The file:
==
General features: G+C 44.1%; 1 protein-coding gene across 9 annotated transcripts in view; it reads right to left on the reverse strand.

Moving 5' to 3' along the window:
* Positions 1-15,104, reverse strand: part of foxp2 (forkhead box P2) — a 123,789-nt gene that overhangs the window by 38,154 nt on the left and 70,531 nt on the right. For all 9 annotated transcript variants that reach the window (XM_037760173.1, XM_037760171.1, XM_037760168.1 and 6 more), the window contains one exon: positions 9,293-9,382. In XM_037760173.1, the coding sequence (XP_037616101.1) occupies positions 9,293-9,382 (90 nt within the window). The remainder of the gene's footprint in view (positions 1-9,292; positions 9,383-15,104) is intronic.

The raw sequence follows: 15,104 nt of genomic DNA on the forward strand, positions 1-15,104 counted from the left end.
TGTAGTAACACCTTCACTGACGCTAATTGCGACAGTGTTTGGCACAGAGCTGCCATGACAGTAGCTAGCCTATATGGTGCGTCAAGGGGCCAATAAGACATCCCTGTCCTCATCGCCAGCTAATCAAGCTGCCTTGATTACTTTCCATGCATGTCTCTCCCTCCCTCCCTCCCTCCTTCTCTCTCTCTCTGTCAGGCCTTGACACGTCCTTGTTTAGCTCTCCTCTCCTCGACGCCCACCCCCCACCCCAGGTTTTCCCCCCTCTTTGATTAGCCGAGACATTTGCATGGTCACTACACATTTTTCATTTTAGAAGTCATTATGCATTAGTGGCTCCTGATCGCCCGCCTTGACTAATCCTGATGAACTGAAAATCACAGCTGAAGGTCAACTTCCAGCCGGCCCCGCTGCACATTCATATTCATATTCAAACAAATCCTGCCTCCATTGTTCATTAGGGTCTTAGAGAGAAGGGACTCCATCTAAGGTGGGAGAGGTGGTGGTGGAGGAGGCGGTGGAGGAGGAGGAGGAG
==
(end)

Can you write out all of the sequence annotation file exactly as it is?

General features: G+C 44.1%; 1 protein-coding gene across 9 annotated transcripts in view; it reads right to left on the reverse strand.

Moving 5' to 3' along the window:
* Positions 1-15,104, reverse strand: part of foxp2 (forkhead box P2) — a 123,789-nt gene that overhangs the window by 38,154 nt on the left and 70,531 nt on the right. For all 9 annotated transcript variants that reach the window (XM_037760173.1, XM_037760171.1, XM_037760168.1 and 6 more), the window contains one exon: positions 9,293-9,382. In XM_037760173.1, the coding sequence (XP_037616101.1) occupies positions 9,293-9,382 (90 nt within the window). The remainder of the gene's footprint in view (positions 1-9,292; positions 9,383-15,104) is intronic.

The raw sequence follows: 15,104 nt of genomic DNA on the forward strand, positions 1-15,104 counted from the left end.
TGTAGTAACACCTTCACTGACGCTAATTGCGACAGTGTTTGGCACAGAGCTGCCATGACAGTAGCTAGCCTATATGGTGCGTCAAGGGGCCAATAAGACATCCCTGTCCTCATCGCCAGCTAATCAAGCTGCCTTGATTACTTTCCATGCATGTCTCTCCCTCCCTCCCTCCCTCCTTCTCTCTCTCTCTGTCAGGCCTTGACACGTCCTTGTTTAGCTCTCCTCTCCTCGACGCCCACCCCCCACCCCAGGTTTTCCCCCCTCTTTGATTAGCCGAGACATTTGCATGGTCACTACACATTTTTCATTTTAGAAGTCATTATGCATTAGTGGCTCCTGATCGCCCGCCTTGACTAATCCTGATGAACTGAAAATCACAGCTGAAGGTCAACTTCCAGCCGGCCCCGCTGCACATTCATATTCATATTCAAACAAATCCTGCCTCCATTGTTCATTAGGGTCTTAGAGAGAAGGGACTCCATCTAAGGTGGGAGAGGTGGTGGTGGAGGAGGCGGTGGAGGAGGAGGAGGAG